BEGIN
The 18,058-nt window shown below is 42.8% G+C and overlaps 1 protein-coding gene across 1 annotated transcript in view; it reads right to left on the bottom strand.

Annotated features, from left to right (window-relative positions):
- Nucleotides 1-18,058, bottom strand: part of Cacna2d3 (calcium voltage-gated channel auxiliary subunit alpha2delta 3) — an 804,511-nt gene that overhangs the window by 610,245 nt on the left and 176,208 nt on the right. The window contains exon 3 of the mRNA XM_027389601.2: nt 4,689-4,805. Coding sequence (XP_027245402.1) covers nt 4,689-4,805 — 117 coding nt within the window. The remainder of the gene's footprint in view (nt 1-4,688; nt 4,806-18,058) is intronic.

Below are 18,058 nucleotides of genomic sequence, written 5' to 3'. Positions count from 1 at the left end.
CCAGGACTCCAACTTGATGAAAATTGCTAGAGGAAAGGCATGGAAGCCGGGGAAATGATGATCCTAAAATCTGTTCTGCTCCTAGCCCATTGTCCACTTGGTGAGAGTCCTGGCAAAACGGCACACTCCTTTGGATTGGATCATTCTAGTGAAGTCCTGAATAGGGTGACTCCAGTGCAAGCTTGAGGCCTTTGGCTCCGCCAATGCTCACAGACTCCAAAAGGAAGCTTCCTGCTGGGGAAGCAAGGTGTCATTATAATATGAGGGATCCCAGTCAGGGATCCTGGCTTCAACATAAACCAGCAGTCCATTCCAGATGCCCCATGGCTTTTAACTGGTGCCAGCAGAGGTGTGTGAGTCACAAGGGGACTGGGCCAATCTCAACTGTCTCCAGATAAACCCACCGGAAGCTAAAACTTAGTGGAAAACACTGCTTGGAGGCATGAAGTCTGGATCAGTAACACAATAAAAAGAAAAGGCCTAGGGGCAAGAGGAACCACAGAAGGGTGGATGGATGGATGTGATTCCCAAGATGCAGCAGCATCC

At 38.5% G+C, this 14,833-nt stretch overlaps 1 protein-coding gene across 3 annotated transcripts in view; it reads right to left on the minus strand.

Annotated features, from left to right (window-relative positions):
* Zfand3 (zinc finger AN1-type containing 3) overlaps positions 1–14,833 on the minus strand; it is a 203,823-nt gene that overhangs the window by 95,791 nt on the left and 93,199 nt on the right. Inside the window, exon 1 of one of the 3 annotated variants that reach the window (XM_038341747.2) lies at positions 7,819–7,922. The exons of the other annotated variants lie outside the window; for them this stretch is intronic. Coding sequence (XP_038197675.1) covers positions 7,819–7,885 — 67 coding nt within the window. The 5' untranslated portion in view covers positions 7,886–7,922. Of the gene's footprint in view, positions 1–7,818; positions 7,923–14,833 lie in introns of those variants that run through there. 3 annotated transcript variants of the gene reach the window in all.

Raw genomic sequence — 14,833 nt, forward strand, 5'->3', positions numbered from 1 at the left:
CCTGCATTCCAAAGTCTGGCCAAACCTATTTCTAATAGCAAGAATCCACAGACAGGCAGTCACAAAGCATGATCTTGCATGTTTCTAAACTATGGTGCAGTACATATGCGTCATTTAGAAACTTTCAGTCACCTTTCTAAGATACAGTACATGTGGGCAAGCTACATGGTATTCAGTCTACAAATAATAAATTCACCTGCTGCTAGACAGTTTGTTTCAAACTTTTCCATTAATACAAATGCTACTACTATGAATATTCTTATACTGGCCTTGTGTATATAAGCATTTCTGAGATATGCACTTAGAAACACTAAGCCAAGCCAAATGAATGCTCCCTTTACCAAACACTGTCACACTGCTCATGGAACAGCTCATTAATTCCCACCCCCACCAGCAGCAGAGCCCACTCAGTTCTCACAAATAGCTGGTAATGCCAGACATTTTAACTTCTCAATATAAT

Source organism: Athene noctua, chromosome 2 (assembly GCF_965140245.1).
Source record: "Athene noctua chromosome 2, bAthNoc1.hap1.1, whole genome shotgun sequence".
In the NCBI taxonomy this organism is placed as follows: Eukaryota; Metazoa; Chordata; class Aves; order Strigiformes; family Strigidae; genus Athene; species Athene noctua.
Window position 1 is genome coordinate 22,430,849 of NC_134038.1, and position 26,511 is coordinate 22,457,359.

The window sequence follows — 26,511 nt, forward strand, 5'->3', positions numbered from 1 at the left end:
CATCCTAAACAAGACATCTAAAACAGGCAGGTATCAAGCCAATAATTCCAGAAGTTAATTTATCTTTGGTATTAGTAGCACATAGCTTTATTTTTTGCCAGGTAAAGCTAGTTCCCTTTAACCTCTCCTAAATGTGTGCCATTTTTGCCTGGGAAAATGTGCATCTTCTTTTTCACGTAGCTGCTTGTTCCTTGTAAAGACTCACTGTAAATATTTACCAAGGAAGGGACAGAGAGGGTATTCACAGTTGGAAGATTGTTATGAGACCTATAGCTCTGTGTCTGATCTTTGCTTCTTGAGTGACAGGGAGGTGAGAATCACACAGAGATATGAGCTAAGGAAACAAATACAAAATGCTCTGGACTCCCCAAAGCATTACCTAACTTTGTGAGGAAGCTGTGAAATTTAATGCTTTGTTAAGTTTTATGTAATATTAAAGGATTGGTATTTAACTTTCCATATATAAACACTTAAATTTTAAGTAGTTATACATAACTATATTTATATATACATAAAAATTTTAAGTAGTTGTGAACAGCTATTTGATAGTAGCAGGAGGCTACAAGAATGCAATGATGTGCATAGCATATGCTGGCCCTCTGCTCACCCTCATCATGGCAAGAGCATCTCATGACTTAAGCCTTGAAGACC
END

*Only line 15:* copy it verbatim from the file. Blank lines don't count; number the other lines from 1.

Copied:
The window sequence follows — 26,511 nt, forward strand, 5'->3', positions numbered from 1 at the left end: